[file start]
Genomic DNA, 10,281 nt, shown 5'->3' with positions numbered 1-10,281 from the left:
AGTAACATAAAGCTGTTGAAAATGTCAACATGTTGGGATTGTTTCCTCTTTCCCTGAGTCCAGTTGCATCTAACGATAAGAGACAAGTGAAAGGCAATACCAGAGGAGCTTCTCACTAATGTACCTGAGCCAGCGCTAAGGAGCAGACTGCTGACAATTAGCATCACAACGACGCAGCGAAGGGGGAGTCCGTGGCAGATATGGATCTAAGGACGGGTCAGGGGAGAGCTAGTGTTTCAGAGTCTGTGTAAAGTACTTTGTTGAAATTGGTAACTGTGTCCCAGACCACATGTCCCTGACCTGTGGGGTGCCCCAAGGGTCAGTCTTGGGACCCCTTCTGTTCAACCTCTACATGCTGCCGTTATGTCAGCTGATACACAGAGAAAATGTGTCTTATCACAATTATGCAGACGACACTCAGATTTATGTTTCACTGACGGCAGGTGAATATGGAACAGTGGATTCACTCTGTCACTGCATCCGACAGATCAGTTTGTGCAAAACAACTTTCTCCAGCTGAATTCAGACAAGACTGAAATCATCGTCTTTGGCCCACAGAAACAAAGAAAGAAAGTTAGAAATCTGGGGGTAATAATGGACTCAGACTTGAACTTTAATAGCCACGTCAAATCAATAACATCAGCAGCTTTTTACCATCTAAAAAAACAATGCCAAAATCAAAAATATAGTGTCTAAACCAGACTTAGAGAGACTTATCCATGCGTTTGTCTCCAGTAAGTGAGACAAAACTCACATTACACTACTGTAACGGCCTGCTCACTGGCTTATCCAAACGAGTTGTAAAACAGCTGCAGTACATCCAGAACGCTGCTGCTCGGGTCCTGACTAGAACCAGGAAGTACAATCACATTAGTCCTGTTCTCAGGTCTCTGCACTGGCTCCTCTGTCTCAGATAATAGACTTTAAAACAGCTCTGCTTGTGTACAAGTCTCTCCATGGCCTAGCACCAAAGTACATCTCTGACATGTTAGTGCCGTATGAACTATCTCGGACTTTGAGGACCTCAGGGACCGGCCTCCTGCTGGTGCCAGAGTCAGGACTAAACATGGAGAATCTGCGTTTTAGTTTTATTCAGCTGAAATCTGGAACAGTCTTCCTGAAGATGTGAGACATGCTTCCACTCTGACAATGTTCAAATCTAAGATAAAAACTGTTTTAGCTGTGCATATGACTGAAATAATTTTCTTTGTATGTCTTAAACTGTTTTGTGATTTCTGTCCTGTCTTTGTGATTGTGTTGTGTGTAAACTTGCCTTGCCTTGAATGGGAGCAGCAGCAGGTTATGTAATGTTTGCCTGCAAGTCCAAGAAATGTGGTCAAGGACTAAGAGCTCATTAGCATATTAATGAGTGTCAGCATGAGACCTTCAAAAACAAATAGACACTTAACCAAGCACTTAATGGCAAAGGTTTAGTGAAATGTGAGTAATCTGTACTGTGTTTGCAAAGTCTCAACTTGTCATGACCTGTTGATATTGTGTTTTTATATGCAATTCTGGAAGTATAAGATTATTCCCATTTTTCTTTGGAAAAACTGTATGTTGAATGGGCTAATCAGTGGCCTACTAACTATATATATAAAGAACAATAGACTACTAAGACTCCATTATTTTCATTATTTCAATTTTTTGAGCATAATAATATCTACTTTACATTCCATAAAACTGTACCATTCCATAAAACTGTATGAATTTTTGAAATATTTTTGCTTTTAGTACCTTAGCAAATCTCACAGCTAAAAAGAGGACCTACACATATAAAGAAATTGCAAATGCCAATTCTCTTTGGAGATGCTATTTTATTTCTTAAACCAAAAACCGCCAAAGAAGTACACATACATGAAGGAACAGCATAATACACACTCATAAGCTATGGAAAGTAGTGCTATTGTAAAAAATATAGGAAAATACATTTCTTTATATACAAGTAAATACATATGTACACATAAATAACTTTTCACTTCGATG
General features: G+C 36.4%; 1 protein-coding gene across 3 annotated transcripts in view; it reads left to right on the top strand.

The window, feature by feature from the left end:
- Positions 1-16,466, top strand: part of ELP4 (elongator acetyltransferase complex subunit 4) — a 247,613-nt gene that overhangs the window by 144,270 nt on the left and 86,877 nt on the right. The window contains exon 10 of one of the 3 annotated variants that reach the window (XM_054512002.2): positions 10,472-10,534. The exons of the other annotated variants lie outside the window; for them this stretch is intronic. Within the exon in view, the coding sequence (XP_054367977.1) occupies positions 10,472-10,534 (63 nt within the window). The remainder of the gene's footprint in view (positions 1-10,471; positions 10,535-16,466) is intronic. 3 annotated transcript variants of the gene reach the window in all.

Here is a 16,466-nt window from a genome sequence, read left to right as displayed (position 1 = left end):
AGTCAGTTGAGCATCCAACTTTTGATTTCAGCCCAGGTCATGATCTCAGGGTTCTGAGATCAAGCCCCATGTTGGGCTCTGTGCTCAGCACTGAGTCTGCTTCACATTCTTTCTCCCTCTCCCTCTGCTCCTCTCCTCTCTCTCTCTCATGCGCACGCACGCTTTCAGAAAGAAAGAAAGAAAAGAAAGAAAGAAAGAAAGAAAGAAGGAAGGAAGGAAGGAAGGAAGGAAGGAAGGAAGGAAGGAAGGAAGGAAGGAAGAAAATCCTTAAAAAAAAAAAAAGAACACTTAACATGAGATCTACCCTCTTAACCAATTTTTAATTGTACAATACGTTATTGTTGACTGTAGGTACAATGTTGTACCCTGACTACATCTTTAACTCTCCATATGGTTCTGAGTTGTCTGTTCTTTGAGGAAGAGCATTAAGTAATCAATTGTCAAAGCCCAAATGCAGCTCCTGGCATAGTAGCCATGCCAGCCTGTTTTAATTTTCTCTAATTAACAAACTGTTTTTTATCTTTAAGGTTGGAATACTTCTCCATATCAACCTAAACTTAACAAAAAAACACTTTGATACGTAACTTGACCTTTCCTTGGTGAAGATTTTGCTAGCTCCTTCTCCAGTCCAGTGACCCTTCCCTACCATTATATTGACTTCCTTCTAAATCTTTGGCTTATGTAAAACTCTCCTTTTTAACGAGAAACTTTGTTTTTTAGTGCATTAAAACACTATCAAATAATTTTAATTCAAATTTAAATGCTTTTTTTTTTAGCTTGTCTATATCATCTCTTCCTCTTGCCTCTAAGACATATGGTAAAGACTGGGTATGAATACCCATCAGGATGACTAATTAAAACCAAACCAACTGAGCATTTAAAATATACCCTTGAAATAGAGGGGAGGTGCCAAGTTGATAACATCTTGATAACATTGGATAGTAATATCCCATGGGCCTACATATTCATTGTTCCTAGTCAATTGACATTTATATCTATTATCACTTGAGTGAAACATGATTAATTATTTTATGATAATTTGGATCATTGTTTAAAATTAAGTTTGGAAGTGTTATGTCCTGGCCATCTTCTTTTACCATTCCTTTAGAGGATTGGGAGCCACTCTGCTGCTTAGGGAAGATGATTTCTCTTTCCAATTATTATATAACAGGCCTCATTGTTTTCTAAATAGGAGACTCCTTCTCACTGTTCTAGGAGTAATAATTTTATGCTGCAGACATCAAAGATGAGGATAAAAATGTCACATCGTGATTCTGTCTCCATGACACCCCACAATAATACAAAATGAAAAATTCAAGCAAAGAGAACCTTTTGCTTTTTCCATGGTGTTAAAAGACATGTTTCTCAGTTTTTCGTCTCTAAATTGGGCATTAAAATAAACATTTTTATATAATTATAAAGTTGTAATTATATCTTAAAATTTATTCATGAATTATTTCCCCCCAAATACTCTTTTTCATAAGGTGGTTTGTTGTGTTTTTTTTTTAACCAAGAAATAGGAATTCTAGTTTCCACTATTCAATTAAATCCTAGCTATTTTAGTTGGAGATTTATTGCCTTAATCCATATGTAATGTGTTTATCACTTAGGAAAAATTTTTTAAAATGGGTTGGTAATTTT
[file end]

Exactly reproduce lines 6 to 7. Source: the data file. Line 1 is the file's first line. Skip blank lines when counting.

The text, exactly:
Here is a 16,466-nt window from a genome sequence, read left to right as displayed (position 1 = left end):
AGTCAGTTGAGCATCCAACTTTTGATTTCAGCCCAGGTCATGATCTCAGGGTTCTGAGATCAAGCCCCATGTTGGGCTCTGTGCTCAGCACTGAGTCTGCTTCACATTCTTTCTCCCTCTCCCTCTGCTCCTCTCCTCTCTCTCTCTCATGCGCACGCACGCTTTCAGAAAGAAAGAAAGAAAAGAAAGAAAGAAAGAAAGAAAGAAGGAAGGAAGGAAGGAAGGAAGGAAGGAAGGAAGGAAGGAAGGAAGGAAGGAAGAAAATCCTTAAAAAAAAAAAAAGAACACTTAACATGAGATCTACCCTCTTAACCAATTTTTAATTGTACAATACGTTATTGTTGACTGTAGGTACAATGTTGTACCCTGACTACATCTTTAACTCTCCATATGGTTCTGAGTTGTCTGTTCTTTGAGGAAGAGCATTAAGTAATCAATTGTCAAAGCCCAAATGCAGCTCCTGGCATAGTAGCCATGCCAGCCTGTTTTAATTTTCTCTAATTAACAAACTGTTTTTTATCTTTAAGGTTGGAATACTTCTCCATATCAACCTAAACTTAACAAAAAAACACTTTGATACGTAACTTGACCTTTCCTTGGTGAAGATTTTGCTAGCTCCTTCTCCAGTCCAGTGACCCTTCCCTACCATTATATTGACTTCCTTCTAAATCTTTGGCTTATGTAAAACTCTCCTTTTTAACGAGAAACTTTGTTTTTTAGTGCATTAAAACACTATCAAATAATTTTAATTCAAATTTAAATGCTTTTTTTTTTAGCTTGTCTATATCATCTCTTCCTCTTGCCTCTAAGACATATGGTAAAGACTGGGTATGAATACCCATCAGGATGACTAATTAAAACCAAACCAACTGAGCATTTAAAATATACCCTTGAAATAGAGGGGAGGTGCCAAGTTGATAACATCTTGATAACATTGGATAGTAATATCCCATGGGCCTACATATTCATTGTTCCTAGTCAATTGACATTTATATCTATTATCACTTGAGTGAAACATGATTAATTATTTTATGATAATTTGGATCATTGTTTAAAATTAAGTTTGGAAGTGTTATGTCCTGGCCATCTTCTTTTACCATTCCTTTAGAGGATTGGGAGCCACTCTGCTGCTTAGGGAAGATGATTTCTCTTTCCAATTATTATATAACAGGCCTCATTGTTTTCTAAATAGGAGACTCCTTCTCACTGTTCTAGGAGTAATAATTTTATGCTGCAGACATCAAAGATGAGGATAAAAATGTCACATCGTGATTCTGTCTCCATGACACCCCACAATAATACAAAATGAAAAATTCAAGCAAAGAGAACCTTTTGCTTTTTCCATGGTGTTAAAAGACATGTTTCTCAGTTTTTCGTCTCTAAATTGGGCATTAAAATAAACATTTTTATATAATTATAAAGTTGTAATTATATCTTAAAATTTATTCATGAATTATTTCCCCCCAAATACTCTTTTTCATAAGGTGGTTTGTTGTGTTTTTTTTTTAACCAAGAAATAGGAATTCTAGTTTCCACTATTCAATTAAATCCTAGCTATTTTAGTTGGAGATTTATTGCCTTAATCCATATGTAATGTGTTTATCACTTAGGAAAAATTTTTTAAAATGGGTTGGTAATTTT